Much of the coverage of the film in the news media has centered on the reconstructed Sistine Chapel, built in a studio during an eight-week period. To create a realistic look for the artwork, the producers hired a company that produced a "stick-on tattoo" of the walls and ceiling. "The ink from the tattoo is absorbed into the plaster so [...] we got all the texture and the vibrancy", said production designer Mark Tildesley. The interior set is actually an inch or two larger than the real Chapel interior in the Vatican.
The film had its world premiere at the Telluride Film Festival on August 31, 2019. It also was screened at the 2019 Toronto International Film Festival on September 9. Netflix gave the film a theatrical limited release in the United States beginning November 27, 2019, and in the United Kingdom beginning November 29, 2019. It then started streaming it on its service on December 20, 2019.
Although Netflix does not publicly disclose the theatrical box office of its films, IndieWire estimated The Two Popes grossed around $32,000 from four theaters in its opening weekend (and a total $48,000 over its five-day Thanksgiving opening weekend). The site wrote that "the drama is starting more modestly than other recent Netflix titles. Attendance at the two high-end Landmark theaters in New York and Los Angeles has been modest. Neither small-scale auditorium sold out." The film then made an estimated $50,000 from 19 theaters in its second weekend, and $200,000 from 150 in its third. In its fourth week, upon being released digitally onto Netflix, the film made $90,000 from 44 theaters.
According to Variety, The Two Popes was "an unexpected hit" at its premiere at the Telluride Film Festival, receiving praise for its humor and the two lead actors' performances. On the review aggregator Rotten Tomatoes, the film holds an approval rating of 89% based on 224 reviews, with an average of 7.3/10. The site's critics consensus reads, "Led by outstanding performances from its well-matched leads, The Two Popes draws absorbing drama from a pivotal moment in modern organized religion." On Metacritic, the film has a weighted average score of 75 out of 100, based on 39 critics, indicating "generally favorable reviews."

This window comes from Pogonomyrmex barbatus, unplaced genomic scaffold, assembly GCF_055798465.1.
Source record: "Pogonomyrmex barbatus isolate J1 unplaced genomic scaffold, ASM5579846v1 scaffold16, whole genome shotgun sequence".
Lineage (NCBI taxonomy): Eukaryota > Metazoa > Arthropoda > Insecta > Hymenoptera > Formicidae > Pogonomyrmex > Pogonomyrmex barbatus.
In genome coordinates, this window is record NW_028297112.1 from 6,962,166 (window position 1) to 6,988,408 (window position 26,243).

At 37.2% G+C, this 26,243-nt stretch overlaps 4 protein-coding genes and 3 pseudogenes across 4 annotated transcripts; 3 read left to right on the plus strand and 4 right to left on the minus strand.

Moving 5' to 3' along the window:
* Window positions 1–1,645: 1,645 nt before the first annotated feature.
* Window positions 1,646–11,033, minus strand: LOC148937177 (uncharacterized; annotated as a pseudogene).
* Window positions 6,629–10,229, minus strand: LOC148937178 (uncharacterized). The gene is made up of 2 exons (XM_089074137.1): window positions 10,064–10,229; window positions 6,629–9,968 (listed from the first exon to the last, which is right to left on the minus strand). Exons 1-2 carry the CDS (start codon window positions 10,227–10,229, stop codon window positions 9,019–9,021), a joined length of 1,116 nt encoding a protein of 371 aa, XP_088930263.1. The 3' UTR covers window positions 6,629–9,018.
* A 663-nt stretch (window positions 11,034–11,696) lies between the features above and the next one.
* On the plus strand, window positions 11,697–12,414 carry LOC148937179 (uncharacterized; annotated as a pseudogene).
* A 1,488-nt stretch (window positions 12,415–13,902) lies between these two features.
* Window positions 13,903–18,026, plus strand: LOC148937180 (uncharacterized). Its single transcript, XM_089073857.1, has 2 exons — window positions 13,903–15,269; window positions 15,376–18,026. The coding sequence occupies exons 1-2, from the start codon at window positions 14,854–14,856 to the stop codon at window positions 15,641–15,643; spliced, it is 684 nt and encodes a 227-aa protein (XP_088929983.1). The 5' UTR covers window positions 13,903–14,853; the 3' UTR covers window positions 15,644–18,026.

Although much of the content is based on historic events, including speeches and philosophical debates that were published, most other aspects were fictionalized: "What you always do is you speculate", McCarten said in an interview with TheWrap. "Hopefully that speculation is based in facts and the truth, and hopefully it's inspired", he added.
In its coverage of the film, Time pointed out that the two popes' relationship has not been as smooth as in the fictionalized version. In April 2019, Pope Benedict released a 6,000-word letter blaming the clergy sex abuse scandal on factors including the "dangerously liberal theological ideas" within the Church. While the letter did not criticize Francis' papacy, its content was described by The New York Times as "the most significant undercutting yet of the authority of Pope Francis". The Guardian also discussed a letter that Benedict had written, complimentary of Cardinal Joachim Meisner, who was an outspoken critic of Pope Francis, and added that a 2020 book partly authored by Benedict "was intervening to halt Pope Francis relaxing celibacy rules".
There remains a scene in the film which has sparked some debate among Catholic publications which includes an imagined confession from Pope Benedict to Bergoglio (Francis), where he mentions Marcial Maciel before the audio fades out and the audience sees but do not hear his confession. J. Peter Nixon, in the publication U.S. Catholic, decried "the film's implication that it was Benedict who allowed Father Marcial Maciel Degollado to remain leader of the Legionaries of Christ despite mounting evidence that he was a sexual predator. It was during the papacy of Pope John Paul II, however, that efforts to investigate Maciel were repeatedly frustrated. It was Benedict who ultimately removed him." However, publications including National Catholic Reporter and Slate Magazine have disagreed, with Slate writing: "For years, Joseph Ratzinger also refused to act against Maciel. As the prefect responsible for enforcing church doctrine, he chose to handle the church's sexual abuse through secrecy rather than transparency. For almost a quarter-century, Ratzinger failed to push for the detachment of Marcial Maciel from the position of privilege he enjoyed for so long. He finally did so in 2006, when, as Pope, he found the courage to remove Maciel from the priesthood and send him to Mexico to supposedly focus on a 'discreet life of penance and prayer'. If Maciel followed Benedict's spiritual marching orders, it certainly did not lead to atonement. He never admitted any wrongdoing, much less showed remorse. He died in 2008 without ever asking for forgiveness."
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not dissimilar to a stick-on tattoo — printing on a thin clear plastic sheet and applying it to a textured plastered surface.
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Fernando Meirelles’ The Two Popes, which until now had been known simply as The Pope
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Benedict realized the fears of many church experts who have argued that having two pontiffs living at the same time was a recipe for pastoral, theological and political disaster and could lead to confusion among the faithful.
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Benedict and his inner circle are accused of intervening to halt Pope Francis relaxing celibacy rules as the battle between conservative and liberal factions takes a new twist.